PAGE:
Yohannan said Moss once commented to photographer David Bailey that she had "been blamed for everything from smoking to anorexia to heroin."
"Kate was a reflection of the trend, though hardly the author of it," Yohannan said.
Nonetheless, Moss' "anti-model" look established her as fashion's newest muse. By her agent's own count, she has appeared on the cover of Vogue 27 times, the most of any model, and has done campaigns for nearly every major designer from Chanel to Yves Saint-Laurent.
Even when Moss' real life began to mirror her fashion industry image, her career hardly suffered. In September 2005, a British tabloid published photos of what appeared to be Moss snorting cocaine. Burberry, Chanel and H&M dropped her from scheduled campaigns and Moss was forced to issue an apology, though she did not admit to using drugs.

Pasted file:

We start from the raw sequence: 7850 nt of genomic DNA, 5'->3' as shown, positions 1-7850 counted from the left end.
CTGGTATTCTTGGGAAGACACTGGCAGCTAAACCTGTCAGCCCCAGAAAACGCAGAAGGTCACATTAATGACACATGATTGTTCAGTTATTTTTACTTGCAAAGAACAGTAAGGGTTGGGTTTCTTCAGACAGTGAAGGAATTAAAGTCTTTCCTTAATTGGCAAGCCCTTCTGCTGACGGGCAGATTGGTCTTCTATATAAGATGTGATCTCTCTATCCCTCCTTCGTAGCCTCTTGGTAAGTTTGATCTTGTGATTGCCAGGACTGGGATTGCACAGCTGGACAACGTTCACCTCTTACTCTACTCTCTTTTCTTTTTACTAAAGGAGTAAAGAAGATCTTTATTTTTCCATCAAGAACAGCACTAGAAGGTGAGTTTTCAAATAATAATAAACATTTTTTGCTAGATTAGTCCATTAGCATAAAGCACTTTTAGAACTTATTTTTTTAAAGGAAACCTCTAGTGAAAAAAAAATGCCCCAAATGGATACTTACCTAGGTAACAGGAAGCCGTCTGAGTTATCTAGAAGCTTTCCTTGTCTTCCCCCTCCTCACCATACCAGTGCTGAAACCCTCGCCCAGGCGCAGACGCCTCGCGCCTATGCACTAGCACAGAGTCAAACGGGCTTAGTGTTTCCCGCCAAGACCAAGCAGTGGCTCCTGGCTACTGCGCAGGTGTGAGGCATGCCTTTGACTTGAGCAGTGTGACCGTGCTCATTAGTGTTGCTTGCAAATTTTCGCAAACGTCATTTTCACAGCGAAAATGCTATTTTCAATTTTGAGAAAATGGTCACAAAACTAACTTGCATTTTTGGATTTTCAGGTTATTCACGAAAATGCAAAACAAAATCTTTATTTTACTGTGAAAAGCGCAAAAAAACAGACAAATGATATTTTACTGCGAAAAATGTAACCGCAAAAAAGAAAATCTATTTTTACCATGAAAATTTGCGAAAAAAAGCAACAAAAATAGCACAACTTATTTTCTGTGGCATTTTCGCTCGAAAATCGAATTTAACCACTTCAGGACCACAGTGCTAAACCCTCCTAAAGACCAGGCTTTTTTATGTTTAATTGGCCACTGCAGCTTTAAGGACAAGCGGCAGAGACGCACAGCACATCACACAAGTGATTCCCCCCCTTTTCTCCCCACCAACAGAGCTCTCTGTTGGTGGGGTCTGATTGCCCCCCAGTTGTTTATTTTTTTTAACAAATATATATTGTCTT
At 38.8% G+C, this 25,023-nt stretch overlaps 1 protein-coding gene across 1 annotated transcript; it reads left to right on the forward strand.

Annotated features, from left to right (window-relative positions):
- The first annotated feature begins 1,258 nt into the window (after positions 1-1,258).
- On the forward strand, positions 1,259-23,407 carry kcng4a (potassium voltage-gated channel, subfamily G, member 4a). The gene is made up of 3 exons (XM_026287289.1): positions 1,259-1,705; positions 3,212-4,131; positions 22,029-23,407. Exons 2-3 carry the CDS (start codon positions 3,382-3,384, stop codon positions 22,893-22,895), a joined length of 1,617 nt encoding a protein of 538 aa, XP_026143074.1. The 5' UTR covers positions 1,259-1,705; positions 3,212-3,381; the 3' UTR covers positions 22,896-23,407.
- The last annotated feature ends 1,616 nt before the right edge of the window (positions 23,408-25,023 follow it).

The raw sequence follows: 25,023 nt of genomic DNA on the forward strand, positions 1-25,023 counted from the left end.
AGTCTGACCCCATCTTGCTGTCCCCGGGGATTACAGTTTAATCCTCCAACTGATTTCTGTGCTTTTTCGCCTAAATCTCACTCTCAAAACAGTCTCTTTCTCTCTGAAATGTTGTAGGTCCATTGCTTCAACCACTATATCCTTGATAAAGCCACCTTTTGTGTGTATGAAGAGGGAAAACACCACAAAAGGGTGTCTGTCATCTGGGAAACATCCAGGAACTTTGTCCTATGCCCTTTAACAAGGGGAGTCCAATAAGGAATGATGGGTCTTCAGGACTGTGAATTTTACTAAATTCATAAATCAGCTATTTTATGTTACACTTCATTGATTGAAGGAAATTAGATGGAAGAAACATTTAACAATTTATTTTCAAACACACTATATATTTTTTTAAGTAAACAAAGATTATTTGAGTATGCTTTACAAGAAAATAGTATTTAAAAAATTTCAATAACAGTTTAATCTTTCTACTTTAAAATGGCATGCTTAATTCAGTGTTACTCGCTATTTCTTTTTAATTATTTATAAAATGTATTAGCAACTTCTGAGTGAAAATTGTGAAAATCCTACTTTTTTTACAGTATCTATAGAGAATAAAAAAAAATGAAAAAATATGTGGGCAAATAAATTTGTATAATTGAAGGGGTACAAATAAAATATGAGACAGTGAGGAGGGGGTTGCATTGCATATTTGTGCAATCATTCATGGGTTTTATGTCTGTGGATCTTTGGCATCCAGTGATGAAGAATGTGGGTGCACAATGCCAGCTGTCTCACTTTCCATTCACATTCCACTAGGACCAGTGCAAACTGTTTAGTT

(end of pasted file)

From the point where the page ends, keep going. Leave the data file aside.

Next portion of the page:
"I take full responsibility for my actions. I also accept that there are various personal issues that I need to address and have started taking the difficult, yet necessary, steps to resolve them," she said in a statement. "I want to apologize to all of the people I have let down because of my behavior, which has reflected badly on my family, friends, co-workers, business associates and others."
A year later, according to Forbes.com, she had earned more money than before the cocaine scandal -- $8 million in 2005-06, compared to $5 million in 2004-05. In 2008, Forbes said, only two models -- Gisele Bundchen and Heidi Klum -- had earned more than Moss.
In May, Moss will become the first model to host the Metropolitan Museum of Art's annual gala, where the fashion, Hollywood and music elite bond over fashion.
Next month, her TopShop store, with clothes ranging in price from about $25 to $200, finally arrives on this side of the pond with its April 2 opening in downtown New York.
At an age when most models are out of the picture, Moss is poised to become a symbol of both fashion and style.
"Insiders have known for years that Kate Moss has a personal sense of style that becomes fashion news," Yohannan said. "Her success lies in a rare and unaffected instinct to mix haute couture with jumble sale finds, high fashion with high street, and as such she embodies the perfect mix of high-low that resonates so thoroughly today."